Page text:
Lawyer for tiger mauling victim has own legal problems

Amritpal "Paul" Dhaliwal, who survived the Christmas Day tiger mauling at the San Francisco Zoo along with his brother, has been in the news lately because of a few uncomfortable run-ins with the law. As it turns out, one of the Dhaliwals' attorneys has legal problems of his own, which landed him a 30-day suspension from practicing law. The suspension, for unethical conduct, starts this week.

Shepard Kopp, the son of retired San Mateo County Judge and ex-state Senator Quentin Kopp, got in hot water because of work he once handled as an associate at the Los Angeles firm Geragos & Geragos, where he still practices law.

Kopp represented ex-con Christopher Jauregui, who lied to police during a drunk-driving arrest, identifying himself using the name of his friend Cesar Castaneda. Kopp also represented Castaneda for free.

One month after the arrest, and after Jauregui was booked and released from jail, the Los Angeles district attorney's office filed misdemeanor DUI charges against Castaneda. Later, Jauregui told Kopp, his new attorney, about the trick he played on the police.

The defense lawyer didn't tell the court or prosecutors that the case had been filed against the wrong guy. Instead, Kopp devised a plan to stall until one year past the date of arrest, when the DA could no longer file new charges. Then, Kopp would unmask the truth, the case against Castaneda would be dropped, and Jauregui would get off scot-free.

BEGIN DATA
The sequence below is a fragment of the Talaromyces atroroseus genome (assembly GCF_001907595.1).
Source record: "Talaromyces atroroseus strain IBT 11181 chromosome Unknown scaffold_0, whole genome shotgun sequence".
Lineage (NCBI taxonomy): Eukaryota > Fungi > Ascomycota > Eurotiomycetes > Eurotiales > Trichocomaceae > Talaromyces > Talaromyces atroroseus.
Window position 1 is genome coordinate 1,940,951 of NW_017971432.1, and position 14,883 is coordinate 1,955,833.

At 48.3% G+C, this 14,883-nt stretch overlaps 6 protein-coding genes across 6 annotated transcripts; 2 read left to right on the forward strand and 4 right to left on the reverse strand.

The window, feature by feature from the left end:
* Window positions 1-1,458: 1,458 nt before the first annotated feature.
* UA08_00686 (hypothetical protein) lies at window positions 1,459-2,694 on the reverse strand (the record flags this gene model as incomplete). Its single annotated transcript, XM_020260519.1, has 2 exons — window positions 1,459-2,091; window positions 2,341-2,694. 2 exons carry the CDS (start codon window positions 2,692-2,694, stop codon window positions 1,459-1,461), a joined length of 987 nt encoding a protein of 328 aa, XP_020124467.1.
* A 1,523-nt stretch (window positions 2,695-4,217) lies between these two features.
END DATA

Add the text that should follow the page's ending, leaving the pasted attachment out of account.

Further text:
The joke, it seems, was on Kopp and his clients. Not too long after everyone came clean, an L.A. Superior Court judge refused to toss the case, the DA filed felony conspiracy charges against Jauregui and Castaneda, and the State Bar hit Kopp with ethics charges. Those charges stemmed from damaging his own clients' interests and wasting the court's and the DA's resources. In a deal with prosecutors, Kopp admitted his misconduct and accepted the 30-day suspension, plus two years' probation.

Kopp's attorney, Arthur Margolis, said the ethics rules his client violated were anything but black and white. "There wasn't any real misrepresentation," he insisted. Kopp "simply didn't disclose what appeared to be a secret of his client. If you don't confess, that doesn't mean you're pulling a fast one."

So why cut a deal with State Bar prosecutors?

"It was clear that the [State Bar] court was not going to agree with us," Margolis said.

 
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